Often, during the first week of treatment at The Meadows, people will skeptically inquire, "Do experiences in childhood really continue to affect my life as an adult?" While social scientists and mental health clinicians have been exploring this question for decades, other fields of science and medicine have been slow to recognize the effects of childhood adversity on adult health and well-being. However, this trend may be changing, in part due to a very influential study by a group of researchers at the Centers for Disease Control and Prevention that are examining the long-term effects of adverse childhood experiences (ACE) on various health outcomes in over 17,000 members of a managed healthcare organization in California.
In general, the results of the ACE study1 show that adverse childhood experiences (e.g., abuse, neglect, abandonment) are relatively common and are associated with higher rates of early initiation of tobacco use and sexual activity, adolescent pregnancy, multiple sexual partners and STD's, intimate partner violence, alcoholism, illicit drug use, depression, and suicide attempts. Of course, this resonates completely with our clinical experience and treatment model at The Meadows. However, these investigators also found that adverse childhood experiences are related to elevated rates of liver disease, autoimmune disease, chronic obstructive pulmonary disease, ischemic heart disease, and lower levels of health-related quality of life.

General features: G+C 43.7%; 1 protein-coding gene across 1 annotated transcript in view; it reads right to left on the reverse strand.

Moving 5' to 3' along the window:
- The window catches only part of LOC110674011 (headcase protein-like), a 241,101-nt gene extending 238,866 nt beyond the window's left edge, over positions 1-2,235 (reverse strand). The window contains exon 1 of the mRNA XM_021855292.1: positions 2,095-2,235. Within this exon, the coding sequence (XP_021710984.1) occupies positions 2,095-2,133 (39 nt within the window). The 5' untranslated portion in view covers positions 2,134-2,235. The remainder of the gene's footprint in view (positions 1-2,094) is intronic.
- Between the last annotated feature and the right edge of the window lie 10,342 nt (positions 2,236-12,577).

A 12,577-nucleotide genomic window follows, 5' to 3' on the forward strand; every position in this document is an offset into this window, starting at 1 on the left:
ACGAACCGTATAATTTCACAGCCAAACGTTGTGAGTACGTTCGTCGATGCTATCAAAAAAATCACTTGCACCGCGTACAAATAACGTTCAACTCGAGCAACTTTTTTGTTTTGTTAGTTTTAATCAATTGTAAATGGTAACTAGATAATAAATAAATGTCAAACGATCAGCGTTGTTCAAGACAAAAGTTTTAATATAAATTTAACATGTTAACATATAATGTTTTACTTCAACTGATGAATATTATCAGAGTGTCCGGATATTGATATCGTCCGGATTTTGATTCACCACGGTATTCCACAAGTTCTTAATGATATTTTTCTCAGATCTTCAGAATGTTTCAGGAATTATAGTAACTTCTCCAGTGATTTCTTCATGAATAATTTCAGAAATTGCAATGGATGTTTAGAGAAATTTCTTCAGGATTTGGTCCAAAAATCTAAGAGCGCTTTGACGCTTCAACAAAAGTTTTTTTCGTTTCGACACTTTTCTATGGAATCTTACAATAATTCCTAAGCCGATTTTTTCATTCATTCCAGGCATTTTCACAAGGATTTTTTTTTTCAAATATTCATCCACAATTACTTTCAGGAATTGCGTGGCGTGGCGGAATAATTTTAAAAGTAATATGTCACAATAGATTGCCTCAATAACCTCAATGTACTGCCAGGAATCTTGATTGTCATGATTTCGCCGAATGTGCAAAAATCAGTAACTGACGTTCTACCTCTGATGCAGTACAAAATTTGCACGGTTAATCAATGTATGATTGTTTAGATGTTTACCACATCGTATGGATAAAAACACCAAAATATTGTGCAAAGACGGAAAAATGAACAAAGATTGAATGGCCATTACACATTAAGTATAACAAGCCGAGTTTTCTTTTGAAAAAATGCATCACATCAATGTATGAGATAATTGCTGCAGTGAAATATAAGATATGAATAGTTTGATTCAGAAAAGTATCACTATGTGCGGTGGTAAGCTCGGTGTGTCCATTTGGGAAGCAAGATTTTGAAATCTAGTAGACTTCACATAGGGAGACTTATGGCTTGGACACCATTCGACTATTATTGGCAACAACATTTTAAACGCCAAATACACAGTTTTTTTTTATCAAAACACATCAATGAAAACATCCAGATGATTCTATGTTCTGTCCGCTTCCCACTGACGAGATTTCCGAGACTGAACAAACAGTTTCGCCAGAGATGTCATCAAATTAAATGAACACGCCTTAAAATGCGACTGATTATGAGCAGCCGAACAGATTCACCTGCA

These compelling data suggest that childhood maltreatment is associated with a variety of mental, emotional, social, and physical health problems in adulthood. In fact, results such as these have led some people to elevate childhood maltreatment to the level of a "public health threat". Yet, as indicated by the conceptual model used in the ACE study (see Figure 1), there are considerable gaps in our scientific understanding of the mechanisms and mediating pathways connecting adverse childhood experiences to the host of deleterious outcomes mentioned above.